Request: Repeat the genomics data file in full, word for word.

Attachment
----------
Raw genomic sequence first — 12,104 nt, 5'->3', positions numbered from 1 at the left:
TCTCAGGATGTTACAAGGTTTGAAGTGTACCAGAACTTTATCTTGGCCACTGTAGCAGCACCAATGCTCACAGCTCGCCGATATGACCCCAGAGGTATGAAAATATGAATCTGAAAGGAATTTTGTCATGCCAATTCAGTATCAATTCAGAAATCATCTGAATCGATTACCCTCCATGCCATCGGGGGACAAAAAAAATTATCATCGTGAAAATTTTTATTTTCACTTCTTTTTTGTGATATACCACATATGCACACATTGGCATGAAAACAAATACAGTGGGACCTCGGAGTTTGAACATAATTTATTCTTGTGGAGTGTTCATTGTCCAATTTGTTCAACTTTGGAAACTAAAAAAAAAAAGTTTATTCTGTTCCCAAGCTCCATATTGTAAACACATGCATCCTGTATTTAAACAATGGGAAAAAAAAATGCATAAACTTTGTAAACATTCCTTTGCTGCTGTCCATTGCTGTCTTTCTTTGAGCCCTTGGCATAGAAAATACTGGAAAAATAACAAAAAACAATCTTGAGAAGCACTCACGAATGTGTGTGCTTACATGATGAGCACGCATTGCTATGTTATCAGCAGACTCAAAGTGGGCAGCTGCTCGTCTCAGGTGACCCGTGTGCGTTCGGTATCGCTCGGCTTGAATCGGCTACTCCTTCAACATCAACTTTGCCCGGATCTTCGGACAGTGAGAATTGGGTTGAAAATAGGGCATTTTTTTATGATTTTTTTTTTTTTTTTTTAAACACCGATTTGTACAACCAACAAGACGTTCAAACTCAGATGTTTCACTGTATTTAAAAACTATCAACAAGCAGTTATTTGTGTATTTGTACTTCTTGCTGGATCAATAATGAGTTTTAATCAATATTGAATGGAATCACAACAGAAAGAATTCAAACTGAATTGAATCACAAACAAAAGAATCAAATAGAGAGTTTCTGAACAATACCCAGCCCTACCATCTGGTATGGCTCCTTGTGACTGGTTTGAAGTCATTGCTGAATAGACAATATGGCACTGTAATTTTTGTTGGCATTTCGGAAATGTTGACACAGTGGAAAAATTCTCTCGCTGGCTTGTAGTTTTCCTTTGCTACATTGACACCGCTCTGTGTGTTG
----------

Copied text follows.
Raw genomic sequence first — 12,104 nt, 5'->3', positions numbered from 1 at the left:
TCTCAGGATGTTACAAGGTTTGAAGTGTACCAGAACTTTATCTTGGCCACTGTAGCAGCACCAATGCTCACAGCTCGCCGATATGACCCCAGAGGTATGAAAATATGAATCTGAAAGGAATTTTGTCATGCCAATTCAGTATCAATTCAGAAATCATCTGAATCGATTACCCTCCATGCCATCGGGGGACAAAAAAAATTATCATCGTGAAAATTTTTATTTTCACTTCTTTTTTGTGATATACCACATATGCACACATTGGCATGAAAACAAATACAGTGGGACCTCGGAGTTTGAACATAATTTATTCTTGTGGAGTGTTCATTGTCCAATTTGTTCAACTTTGGAAACTAAAAAAAAAAAGTTTATTCTGTTCCCAAGCTCCATATTGTAAACACATGCATCCTGTATTTAAACAATGGGAAAAAAAAATGCATAAACTTTGTAAACATTCCTTTGCTGCTGTCCATTGCTGTCTTTCTTTGAGCCCTTGGCATAGAAAATACTGGAAAAATAACAAAAAACAATCTTGAGAAGCACTCACGAATGTGTGTGCTTACATGATGAGCACGCATTGCTATGTTATCAGCAGACTCAAAGTGGGCAGCTGCTCGTCTCAGGTGACCCGTGTGCGTTCGGTATCGCTCGGCTTGAATCGGCTACTCCTTCAACATCAACTTTGCCCGGATCTTCGGACAGTGAGAATTGGGTTGAAAATAGGGCATTTTTTTATGATTTTTTTTTTTTTTTTTTAAACACCGATTTGTACAACCAACAAGACGTTCAAACTCAGATGTTTCACTGTATTTAAAAACTATCAACAAGCAGTTATTTGTGTATTTGTACTTCTTGCTGGATCAATAATGAGTTTTAATCAATATTGAATGGAATCACAACAGAAAGAATTCAAACTGAATTGAATCACAAACAAAAGAATCAAATAGAGAGTTTCTGAACAATACCCAGCCCTACCATCTGGTATGGCTCCTTGTGACTGGTTTGAAGTCATTGCTGAATAGACAATATGGCACTGTAATTTTTGTTGGCATTTCGGAAATGTTGACACAGTGGAAAAATTCTCTCGCTGGCTTGTAGTTTTCCTTTGCTACATTGACACCGCTCTGTGTGTTG